A slow-moving South Carolina rental and mortgage relief program is causing friction between state and local agencies while leaving qualified tenants at risk of eviction.
The SC Stay program, administered by the State Housing Finance and Development Authority, opened to low-income applicants for just a few days in February.
About $25 million in CARES Act funding was made available to the authority through the U.S. Department of Housing and Urban Development to provide up to six months of rental or mortgage assistance to individuals and families meeting certain requirements including lost wages as a direct result of the COVID-19 pandemic.
But to date, less than one-third of that funding has been distributed to applicants and their landlords, according to SC Housing spokesman Chris Winston, who couldn’t say when they’re expecting to be finished dispersing the rest.
Winston said the authority received about 7,000 applicants, 4,000-5,000 of which were deemed to be initially eligible, and they’ve dispersed $1.4 million with another $6.3 million in the final stage of payment processing to a total of 1,300 applicants, as of last Friday.
The applicants and their landlords, meanwhile, are getting restless with the continued wait, and much of that criticism is falling on the local agencies assisting SC Housing in the processing of those applications.
Horry County was initially responsible for processing the applications of its residents, but transferred that duty in mid-March to Eastern Carolina Housing Authority because it has more case management resources, according to county spokeswoman Kelly Moore.
ECHO was already processing SC Stay applications for residents in Georgetown, Florence, Lee and Marlboro counties, but Horry County had more applicants than the other four combined, according to Julie Meaney, ECHO’s director of community data solutions.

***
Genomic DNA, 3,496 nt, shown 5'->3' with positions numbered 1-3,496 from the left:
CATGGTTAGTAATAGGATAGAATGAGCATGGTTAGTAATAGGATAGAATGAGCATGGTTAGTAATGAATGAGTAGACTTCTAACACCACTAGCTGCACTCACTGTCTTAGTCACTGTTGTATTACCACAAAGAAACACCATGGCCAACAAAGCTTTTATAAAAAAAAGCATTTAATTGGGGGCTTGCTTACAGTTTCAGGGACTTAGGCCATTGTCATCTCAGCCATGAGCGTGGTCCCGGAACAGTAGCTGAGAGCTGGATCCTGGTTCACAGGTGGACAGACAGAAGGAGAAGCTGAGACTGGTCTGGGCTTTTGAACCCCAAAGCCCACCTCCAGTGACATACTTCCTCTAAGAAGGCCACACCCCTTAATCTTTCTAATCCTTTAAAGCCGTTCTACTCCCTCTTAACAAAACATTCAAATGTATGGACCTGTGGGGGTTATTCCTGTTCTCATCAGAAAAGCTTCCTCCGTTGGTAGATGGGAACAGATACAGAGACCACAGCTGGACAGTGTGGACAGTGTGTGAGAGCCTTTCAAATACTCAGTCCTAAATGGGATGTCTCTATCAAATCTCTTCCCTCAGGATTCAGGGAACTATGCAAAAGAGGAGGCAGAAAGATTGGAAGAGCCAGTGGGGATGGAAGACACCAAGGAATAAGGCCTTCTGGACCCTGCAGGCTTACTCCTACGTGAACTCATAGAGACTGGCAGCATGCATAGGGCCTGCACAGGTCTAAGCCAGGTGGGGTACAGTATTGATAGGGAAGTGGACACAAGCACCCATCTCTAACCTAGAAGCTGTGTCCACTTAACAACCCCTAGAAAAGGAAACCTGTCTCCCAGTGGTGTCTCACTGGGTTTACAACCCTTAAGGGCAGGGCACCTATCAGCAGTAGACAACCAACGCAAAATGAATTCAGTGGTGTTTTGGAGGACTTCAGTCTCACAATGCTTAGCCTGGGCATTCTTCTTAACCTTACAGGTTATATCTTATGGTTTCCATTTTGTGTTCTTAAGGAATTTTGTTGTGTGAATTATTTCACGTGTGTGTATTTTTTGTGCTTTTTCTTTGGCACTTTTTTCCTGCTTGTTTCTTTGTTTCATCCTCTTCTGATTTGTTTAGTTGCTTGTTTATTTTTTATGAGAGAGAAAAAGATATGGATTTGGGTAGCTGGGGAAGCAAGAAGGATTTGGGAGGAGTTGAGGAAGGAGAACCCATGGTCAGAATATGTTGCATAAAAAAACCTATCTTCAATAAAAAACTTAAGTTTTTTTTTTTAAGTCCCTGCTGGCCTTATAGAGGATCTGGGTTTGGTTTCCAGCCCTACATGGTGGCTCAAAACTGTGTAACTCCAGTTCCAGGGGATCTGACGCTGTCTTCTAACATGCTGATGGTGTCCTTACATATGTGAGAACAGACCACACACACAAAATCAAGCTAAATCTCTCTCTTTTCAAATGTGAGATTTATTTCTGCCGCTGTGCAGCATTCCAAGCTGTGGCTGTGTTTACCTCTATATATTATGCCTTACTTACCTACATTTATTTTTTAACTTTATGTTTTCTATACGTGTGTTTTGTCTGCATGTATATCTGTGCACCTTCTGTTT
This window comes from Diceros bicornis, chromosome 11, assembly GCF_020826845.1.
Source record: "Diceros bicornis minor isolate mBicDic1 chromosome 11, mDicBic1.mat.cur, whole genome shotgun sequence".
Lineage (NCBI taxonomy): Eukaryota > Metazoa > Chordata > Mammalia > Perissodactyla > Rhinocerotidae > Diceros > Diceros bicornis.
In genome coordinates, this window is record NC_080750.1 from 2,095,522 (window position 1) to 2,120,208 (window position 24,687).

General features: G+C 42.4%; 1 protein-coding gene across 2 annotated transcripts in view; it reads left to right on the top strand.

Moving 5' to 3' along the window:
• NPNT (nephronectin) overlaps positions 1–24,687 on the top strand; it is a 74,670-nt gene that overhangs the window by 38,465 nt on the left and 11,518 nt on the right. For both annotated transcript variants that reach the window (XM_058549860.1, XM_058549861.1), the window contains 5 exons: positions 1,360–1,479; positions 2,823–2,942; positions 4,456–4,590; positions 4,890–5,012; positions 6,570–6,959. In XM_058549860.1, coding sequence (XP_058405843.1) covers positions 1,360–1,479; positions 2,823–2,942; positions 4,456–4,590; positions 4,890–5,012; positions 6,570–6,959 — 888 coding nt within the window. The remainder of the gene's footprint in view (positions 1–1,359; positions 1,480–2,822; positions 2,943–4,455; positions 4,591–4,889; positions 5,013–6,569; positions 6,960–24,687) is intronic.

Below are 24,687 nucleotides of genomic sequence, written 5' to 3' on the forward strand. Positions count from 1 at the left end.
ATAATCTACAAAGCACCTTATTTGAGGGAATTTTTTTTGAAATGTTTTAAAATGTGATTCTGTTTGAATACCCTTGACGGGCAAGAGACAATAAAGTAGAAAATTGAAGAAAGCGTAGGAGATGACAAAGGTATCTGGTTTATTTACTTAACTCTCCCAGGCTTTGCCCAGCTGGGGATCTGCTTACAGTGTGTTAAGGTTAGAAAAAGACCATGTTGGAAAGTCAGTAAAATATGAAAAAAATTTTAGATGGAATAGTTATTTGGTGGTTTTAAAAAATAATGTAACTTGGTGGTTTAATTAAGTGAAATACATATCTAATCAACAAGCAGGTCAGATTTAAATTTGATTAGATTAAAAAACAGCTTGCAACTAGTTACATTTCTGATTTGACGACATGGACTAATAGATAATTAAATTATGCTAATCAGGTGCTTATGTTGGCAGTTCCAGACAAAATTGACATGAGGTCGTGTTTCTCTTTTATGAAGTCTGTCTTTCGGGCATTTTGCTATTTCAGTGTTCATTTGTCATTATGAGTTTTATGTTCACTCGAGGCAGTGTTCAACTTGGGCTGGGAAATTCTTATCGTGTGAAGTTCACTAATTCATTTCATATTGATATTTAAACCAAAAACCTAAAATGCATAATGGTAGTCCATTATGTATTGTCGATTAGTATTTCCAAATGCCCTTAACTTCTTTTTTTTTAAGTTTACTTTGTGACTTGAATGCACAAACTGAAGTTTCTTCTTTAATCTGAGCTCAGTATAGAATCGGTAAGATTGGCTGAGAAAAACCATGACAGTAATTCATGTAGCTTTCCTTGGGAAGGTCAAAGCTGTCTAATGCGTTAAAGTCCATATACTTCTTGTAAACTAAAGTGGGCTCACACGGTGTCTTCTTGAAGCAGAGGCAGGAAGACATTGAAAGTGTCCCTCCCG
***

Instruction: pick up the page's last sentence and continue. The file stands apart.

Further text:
Her team has helped process all those applications, but now they’re just sitting there, as Meaney explained about 135 eligible applicants are just waiting and haven’t heard anything in nearly a month.
She noted some tenants who may have been eligible when they applied in February have self-resolved, which is a positive, but in other instances, landlords that were willing to work with their tenants are threatening to pull out and file evictions.
“It’s damaging my team’s morale and the relationships we’ve built with the community, and specifically the landlords,” Meaney said.
Joey Smoak, executive director of ECHO, said they’ve spent years building those relationships with landlords, which are critical to find housing opportunities for all their clients, and these issues are destroying a lot of that good will they’ve built.
“The saddest part is the money is just sitting there,” he said.
While frustrated by the delays, Meaney said ECHO doesn’t want to stop participating because that would just ensure Horry County residents have no chance at receiving needed assistance.
Winston noted the authority has up to three years to distribute the $25 million, but the goal is to get the funds where they’re needed as quickly as possible. He said the delays can be linked to a variety of factors stemming from strict HUD guidelines that would require his agency pay the federal government back if guidelines aren’t followed.
Winston pointed to smaller landlords needing to register as state vendors, applicants’ changing financial situations and missing paperwork as common issues leading to stalled applications.
He added that SC Housing recently increased staffing levels to eight full-time employees devoted to the program as they hope to process the outstanding applications more rapidly.
Note: The SC Stay program is completely separate from SC Stay Plus, another rental assistance program through SC Housing that is currently open to applications. Please contact reporters at email@example.com if you’re a tenant or landlord waiting on funds through SC Stay.